U.S. President Donald Trump, in his first visit to Poland this Thursday, stood before a massive, cheering crowd in Warsaw and told them exactly what they wanted to hear. Polish people are wonderful and the heroes of WWII. Trump will need their help to end terror, money-laundering and cyber warfare. He will free them from Russia’s meddling. He will give them troops and he’ll give them God. Through it all he praised the Polish spirit and strength, calling Poland the “soul of Europe."
- Trump sidesteps Jewish victims of Holocaust, helps Polish government rewrite history
- In Warsaw, Trump is first U.S. president in decades not to visit ghetto uprising monument
- Former U.S. anti-Semitism envoy warns of European governments trying to distort Holocaust history
But the darkest corner of Europe’s soul is in Poland; a shameful legacy of betrayal. The largest Jewish community in the world was destroyed there, and one Pole in every ten. There are so many small memorial sites to the Holocaust around Warsaw and Krakow that they're nearly impossible to avoid. The fact that Trump successfully dodged them all boggles the mind, but it's not surprising given the climate of denial in Poland’s current government.
Polish President Andrzej Duda and other right wing politicians have been peddling a slightly diluted Holocaust narrative for years, making war with historians and survivors over the facts. In August of this year, Justice Minister Zbigniew Ziobro proposed legislation that would criminalize the use of the term "Polish death camps," to be punishable with up to three years in jail. In 2016, President Duda publically threatened historian Prof. Jan Tomasz Gross for his book about a Polish village massacre of Jews in WWII. In December, the director of the Polish culture institute in Berlin Katarzyna Wielga-Skolimowska was removed from her position for including "too much Jewish themed content," according to German media reports.
Combating this growing stigma are Poland’s only two Jewish community centers, one in Krakow, the other in Warsaw. The elder of the two, JCC Krakow, is just nine years old. Poland’s Jewish population is about eighty thousand. The community's now-miniscule size contrasts with the over 115 JCCs representing 7 million Jews across the United States and Canada.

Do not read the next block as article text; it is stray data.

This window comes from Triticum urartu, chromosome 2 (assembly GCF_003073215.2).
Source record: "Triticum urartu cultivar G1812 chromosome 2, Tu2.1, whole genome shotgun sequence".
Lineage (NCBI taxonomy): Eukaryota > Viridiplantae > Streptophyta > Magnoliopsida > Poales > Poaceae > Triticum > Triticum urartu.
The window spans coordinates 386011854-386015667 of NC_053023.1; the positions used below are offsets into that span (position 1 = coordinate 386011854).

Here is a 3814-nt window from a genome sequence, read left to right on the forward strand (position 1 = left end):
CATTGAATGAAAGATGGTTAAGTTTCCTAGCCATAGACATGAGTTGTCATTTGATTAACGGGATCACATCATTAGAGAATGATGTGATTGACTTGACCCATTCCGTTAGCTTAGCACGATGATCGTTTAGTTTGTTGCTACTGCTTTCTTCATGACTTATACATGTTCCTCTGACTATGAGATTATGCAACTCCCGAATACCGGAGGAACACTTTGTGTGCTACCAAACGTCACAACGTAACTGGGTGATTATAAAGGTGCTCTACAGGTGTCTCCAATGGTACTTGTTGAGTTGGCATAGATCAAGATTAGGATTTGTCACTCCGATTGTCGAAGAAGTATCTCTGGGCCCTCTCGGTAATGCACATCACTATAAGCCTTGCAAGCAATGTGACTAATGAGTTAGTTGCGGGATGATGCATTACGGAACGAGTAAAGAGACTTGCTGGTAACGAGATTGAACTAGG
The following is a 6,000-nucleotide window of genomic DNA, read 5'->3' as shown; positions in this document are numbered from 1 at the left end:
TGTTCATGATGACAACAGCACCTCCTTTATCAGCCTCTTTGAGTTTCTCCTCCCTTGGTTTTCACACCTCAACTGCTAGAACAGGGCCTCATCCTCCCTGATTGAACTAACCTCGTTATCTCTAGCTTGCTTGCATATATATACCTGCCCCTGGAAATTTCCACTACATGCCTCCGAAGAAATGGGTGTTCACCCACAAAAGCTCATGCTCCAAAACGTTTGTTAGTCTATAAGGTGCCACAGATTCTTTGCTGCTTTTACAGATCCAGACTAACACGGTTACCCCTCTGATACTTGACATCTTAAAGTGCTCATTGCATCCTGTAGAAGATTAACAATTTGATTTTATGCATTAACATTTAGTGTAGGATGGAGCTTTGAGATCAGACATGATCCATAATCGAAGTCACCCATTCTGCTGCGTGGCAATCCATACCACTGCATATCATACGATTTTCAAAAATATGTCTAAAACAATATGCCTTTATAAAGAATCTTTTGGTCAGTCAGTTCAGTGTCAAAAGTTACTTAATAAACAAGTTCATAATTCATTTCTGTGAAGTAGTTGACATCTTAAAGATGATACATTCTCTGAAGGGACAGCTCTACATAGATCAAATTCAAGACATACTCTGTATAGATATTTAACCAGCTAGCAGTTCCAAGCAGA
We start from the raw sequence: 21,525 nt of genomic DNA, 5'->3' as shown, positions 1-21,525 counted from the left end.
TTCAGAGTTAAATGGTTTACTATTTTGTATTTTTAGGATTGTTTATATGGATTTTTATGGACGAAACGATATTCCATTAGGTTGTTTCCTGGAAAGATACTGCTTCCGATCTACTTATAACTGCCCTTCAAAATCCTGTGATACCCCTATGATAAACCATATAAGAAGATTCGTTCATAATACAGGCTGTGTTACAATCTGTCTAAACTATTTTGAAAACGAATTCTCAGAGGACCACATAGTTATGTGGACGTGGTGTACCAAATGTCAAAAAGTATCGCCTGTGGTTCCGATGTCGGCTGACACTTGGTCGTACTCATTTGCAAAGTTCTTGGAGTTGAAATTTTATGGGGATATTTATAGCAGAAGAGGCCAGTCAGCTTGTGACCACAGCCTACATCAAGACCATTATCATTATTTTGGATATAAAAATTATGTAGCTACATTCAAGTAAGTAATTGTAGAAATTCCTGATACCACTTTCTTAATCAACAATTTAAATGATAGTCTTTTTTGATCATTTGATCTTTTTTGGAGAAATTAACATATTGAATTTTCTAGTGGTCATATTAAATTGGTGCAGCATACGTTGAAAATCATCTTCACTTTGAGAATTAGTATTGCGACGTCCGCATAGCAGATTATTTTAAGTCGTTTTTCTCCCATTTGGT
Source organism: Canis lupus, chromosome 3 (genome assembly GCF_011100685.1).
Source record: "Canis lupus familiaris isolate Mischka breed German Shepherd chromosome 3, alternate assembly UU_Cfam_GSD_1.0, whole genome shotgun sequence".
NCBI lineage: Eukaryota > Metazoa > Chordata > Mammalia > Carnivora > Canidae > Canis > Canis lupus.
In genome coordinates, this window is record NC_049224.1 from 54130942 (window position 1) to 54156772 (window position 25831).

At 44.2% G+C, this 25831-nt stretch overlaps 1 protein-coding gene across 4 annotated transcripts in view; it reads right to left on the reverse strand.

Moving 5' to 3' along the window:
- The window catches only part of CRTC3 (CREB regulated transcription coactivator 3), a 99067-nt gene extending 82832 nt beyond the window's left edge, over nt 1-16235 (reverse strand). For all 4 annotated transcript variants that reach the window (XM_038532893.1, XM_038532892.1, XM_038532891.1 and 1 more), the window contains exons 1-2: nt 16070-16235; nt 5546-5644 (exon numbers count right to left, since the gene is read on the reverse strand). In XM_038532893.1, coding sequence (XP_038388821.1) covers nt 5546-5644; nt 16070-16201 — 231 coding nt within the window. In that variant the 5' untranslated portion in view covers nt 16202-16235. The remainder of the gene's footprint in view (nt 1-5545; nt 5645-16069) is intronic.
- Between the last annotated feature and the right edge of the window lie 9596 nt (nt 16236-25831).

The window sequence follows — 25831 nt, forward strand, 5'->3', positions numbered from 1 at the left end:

As Poland’s Jewish youth work to rebuild what was lost, they fight more than just politically motivated denial. It’s not uncommon for grandparents, after years of practicing alone in secret, to admit being Jewish on their deathbeds. Jewish mothers and fathers, inheriting the fear of their own survivor parents, usually baptize their children as protection. As a result, most Polish Jews today have no inkling of their family history until they reach college age. As their history gets steadily erased by Poland’s leaders, it's hard to imagine it getting any easier to 'come out of the Jewish closet.'
One member of the Trump clan did make it out to a memorial: Trump’s diplomat to the Jewish world, Ivanka. She visited the Warsaw Ghetto Uprising memorial, only a short distance away from her father’s stage, long enough to snap a quick photo. If she spoke with any local Jewish groups, which I doubt, it was not publicized. Heaven forbid she be asked to engage with living, breathing Jews.
Last month I went to Poland with the Global Leadership Institute. On the last day of the trip, after visiting both JCCs and countless memorial sites, we were asked to list the challenges facing Poland’s Jewish communities today. The question felt impossibly vast; what role do other governments play in preserving Poland’s Jewish heritage and memory? The answer is certainly not to ignore it completely, even if the host government of the day would prefer silence.
Trump acknowledged in his address that "Polish Americans have greatly enriched the United States.” He even listed a few Polish street names in Washington as proof. Yet the New York business mogul avoided mentioning the biggest subgroup of Eastern European immigrants: Jewish Poles fleeing anti-Semitism.
Despite all odds, the Jewish community in Poland is getting a second wind. JCC Krakow puts up posters all over the city with colorful graphics of dreidels and challah bread. A friendly invitation at the bottom reads: “If you’ve seen these around the house, come see us!”
Chloe Rose is a graduate of the BFA Creative Writing program at the University of British Columbia. She has written for Macleans, Lilith Magazine, The Garden Statuary and The American Pilgrims Association and worked at Haaretz in Tel Aviv. Twitter: @chloerosewrites
This article has been corrected to state that one Pole in every ten was killed during World War II.